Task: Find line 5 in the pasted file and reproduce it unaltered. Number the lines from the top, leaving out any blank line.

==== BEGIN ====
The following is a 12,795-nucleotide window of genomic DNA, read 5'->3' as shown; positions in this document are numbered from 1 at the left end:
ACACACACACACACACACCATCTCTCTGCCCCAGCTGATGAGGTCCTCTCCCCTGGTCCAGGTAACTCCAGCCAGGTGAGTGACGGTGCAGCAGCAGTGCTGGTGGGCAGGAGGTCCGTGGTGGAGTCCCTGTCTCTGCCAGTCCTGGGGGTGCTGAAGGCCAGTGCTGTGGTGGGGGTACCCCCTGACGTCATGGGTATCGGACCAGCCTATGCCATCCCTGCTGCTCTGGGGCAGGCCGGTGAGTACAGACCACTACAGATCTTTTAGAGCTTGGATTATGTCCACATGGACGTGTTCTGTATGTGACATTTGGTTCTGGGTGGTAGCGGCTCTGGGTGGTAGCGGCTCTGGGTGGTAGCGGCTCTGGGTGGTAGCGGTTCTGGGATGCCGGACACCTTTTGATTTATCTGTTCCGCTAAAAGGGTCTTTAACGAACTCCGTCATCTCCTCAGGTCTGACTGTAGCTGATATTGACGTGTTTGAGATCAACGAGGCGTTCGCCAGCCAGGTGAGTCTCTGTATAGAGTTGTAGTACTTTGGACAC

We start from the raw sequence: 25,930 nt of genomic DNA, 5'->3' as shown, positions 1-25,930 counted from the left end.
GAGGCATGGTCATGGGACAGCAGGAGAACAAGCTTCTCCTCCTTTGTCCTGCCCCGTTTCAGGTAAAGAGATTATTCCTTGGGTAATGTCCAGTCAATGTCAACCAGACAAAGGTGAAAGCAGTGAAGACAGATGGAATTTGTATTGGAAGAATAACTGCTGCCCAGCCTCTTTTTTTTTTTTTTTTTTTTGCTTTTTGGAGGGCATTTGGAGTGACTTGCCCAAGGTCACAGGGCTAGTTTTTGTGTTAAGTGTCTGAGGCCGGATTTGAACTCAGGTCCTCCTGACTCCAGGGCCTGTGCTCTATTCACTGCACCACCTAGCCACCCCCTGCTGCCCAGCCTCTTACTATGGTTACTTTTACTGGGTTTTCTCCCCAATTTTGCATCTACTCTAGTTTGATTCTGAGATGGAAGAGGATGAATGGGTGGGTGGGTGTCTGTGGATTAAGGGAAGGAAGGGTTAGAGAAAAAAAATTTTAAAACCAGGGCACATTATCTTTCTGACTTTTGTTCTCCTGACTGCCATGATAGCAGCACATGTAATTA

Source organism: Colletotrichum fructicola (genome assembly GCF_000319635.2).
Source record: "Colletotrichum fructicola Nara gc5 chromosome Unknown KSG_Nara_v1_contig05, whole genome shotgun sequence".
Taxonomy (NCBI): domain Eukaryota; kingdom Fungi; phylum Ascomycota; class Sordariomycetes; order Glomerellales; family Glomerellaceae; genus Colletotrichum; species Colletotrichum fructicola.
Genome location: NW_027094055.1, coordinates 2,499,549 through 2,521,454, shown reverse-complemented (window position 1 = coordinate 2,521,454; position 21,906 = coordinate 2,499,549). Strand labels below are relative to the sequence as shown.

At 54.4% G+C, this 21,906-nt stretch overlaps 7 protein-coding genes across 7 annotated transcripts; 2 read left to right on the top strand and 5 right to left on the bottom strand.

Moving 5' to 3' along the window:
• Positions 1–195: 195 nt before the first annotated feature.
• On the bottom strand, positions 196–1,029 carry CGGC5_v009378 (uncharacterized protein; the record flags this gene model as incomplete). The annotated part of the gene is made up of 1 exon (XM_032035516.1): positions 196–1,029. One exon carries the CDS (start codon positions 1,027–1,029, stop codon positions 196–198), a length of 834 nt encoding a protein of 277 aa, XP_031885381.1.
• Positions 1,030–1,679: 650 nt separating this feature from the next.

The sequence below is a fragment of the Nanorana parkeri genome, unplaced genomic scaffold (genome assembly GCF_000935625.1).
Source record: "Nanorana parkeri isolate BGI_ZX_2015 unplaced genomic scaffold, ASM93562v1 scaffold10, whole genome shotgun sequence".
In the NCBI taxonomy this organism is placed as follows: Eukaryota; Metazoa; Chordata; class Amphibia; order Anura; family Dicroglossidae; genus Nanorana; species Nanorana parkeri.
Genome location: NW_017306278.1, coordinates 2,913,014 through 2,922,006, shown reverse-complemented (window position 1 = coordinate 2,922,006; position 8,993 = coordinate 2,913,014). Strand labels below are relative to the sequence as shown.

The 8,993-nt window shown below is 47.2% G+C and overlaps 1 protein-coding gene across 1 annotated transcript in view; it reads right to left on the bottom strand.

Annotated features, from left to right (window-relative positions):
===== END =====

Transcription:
Source organism: Colletotrichum fructicola (genome assembly GCF_000319635.2).